Car Cloning: Are You at Risk?
Car cloning is the vehicle equivalent of identity theft. It is estimated that there are as many as 10,000 cloned cars on our roads, but many people are still unaware of the problem, and even the police admit they don't know the true scale of it.
So How Does Car-Cloning Work?There are several methods that criminals use to clone cars. All of them centre on getting hold of the number plates or stealing the 'identity' from another vehicle.
The Most Common Way is This:Criminals make a 'clone' of another car by replacing the number plates on their car with the stolen registration plates from an almost identical vehicle of the same make, model and even colour.
When the owner of the cloned car realises that their number plates have gone, they go to the trouble and expense of replacing them, unaware that the cloned vehicle is now being used under its new identity for a host of law-breaking activities.
These activities can range from getting away without paying for parking tickets, speeding fines or even driving off a petrol station forecourt without paying. They can also be used in more serious crimes including organised crime and potentially, terrorist activity.
Car-Cloning Via the InternetIt's not just by physically stealing the number plates that the cloners can strike. Thanks to a loophole in the law that allows Internet companies to sell replica registration plates under the stipulation that they are not to be used as real number plates, there are now more sophisticated ways to steal a car's identity.
In normal circumstances, if you wanted to buy a new number plate for your car, you would need to produce a log book, driver's license and proof of address.
Criminals look up companies willing to sell replica plates with no proof of ID over the Internet and they just place an order for whichever registration number they choose. A few days later, the plates arrive with no questions asked. Although the plates are not road legal, there is absolutely nothing to stop unscrupulous criminals just attaching them to their car and going on their way with their new vehicle identity in place. This is exactly what they do.
Being a Victim of Car-CloningOf course, with this method, the most frightening aspect is that as there is no need to actually touch the original car, there is no indication at all that cloning has taken place.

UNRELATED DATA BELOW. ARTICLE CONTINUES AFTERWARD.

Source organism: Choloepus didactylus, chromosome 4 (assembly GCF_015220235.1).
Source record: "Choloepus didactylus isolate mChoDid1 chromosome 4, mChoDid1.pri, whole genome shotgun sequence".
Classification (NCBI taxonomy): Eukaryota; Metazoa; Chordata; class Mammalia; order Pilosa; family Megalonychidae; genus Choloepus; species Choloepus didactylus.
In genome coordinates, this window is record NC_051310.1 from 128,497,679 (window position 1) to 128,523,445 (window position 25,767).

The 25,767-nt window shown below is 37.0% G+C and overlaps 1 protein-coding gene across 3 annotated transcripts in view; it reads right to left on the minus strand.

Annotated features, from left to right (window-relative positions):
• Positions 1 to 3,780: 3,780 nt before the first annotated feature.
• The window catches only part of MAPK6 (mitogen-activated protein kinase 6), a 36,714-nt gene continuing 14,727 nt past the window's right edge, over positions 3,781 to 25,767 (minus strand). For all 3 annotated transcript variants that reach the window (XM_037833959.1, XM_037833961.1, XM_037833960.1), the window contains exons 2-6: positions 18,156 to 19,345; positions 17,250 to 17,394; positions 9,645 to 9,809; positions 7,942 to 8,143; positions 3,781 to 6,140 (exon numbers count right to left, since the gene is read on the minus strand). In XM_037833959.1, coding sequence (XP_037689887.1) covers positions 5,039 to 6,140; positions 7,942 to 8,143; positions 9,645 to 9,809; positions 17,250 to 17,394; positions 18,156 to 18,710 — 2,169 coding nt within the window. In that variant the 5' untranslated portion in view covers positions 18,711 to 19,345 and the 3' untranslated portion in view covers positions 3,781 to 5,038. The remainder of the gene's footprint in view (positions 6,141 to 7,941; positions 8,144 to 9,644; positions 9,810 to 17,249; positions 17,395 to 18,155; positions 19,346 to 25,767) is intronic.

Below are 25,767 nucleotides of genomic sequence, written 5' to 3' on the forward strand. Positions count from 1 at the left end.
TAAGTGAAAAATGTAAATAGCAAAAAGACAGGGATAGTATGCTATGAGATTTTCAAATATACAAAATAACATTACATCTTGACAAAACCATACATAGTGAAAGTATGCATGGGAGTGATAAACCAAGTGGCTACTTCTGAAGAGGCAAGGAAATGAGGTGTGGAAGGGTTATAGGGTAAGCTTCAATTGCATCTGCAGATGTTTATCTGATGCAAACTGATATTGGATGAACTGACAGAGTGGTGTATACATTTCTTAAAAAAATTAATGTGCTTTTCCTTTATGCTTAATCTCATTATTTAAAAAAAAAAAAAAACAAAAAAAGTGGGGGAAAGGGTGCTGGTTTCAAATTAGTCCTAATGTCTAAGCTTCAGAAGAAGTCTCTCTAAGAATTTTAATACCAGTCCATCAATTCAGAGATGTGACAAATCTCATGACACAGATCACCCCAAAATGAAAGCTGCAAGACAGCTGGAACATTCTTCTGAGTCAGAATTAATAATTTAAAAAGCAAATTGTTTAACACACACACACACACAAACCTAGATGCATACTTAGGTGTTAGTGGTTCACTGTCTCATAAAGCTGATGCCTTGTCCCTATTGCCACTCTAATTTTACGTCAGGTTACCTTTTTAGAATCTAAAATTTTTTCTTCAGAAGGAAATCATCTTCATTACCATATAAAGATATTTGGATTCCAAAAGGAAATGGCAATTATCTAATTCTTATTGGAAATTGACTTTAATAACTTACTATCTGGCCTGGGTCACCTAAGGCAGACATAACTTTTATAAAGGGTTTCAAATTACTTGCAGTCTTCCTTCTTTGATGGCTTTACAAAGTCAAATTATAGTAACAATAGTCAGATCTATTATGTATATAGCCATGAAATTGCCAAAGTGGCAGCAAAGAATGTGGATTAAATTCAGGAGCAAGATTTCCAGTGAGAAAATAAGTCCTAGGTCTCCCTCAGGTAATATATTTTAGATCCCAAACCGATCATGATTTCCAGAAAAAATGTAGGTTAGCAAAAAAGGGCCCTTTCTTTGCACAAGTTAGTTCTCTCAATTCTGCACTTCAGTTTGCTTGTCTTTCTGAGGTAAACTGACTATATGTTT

Many people have only discovered that they are a victim of this crime when they have suddenly started to receive parking tickets for places they haven't been, or other fines or endorsements that have nothing to do with them. As the onus is on them to prove their innocence, many victims have been left in the difficult situation of paying up or letting the issue go to court, simply because they cannot prove it wasn't them who carried out the infringement.
Wendy Rowe, boss of leading vehicle security company Retainagroup explains:
"The owner of a cloned car who receives fines, charges, penalty points or is accused of stealing fuel or involvement in more serious crimes has the difficult task of proving that he or she is innocent. I wonder how many have simply accepted a fine or penalty points rather than challenge the system?
"If the car is used as a getaway vehicle or in a ram raid, there will be a further victim of the original crime. And if you're unfortunate enough to 'buy' a cloned vehicle, you'll find that you don't own it and that you can say goodbye to the money. Even a vehicle provenance check will not necessarily reveal a clone."
So What Can You do to Stay One-Step Ahead of the Cloners?
- Make it hard for them to get your registration plates. Invest in some clutch-head screws that make them more difficult to steal or purchase a set of the new anti-theft plates that break when unscrewed. These plates will be available on the market soon and make the plates useless to thieves.
- If your number plates are stolen, make sure you report it to the police immediately and get a crime reference number. This will prove that you reported the theft should your car be cloned and your registration be used at a later date.
- If you are unlucky enough to get a ticket or a demand for something you didn't do, or somewhere you haven't been, challenge it, and report it to the authorities/police. Keep a diary of where you were on days and times in case it happens again. Make a fuss and don't back down if you know you are innocent.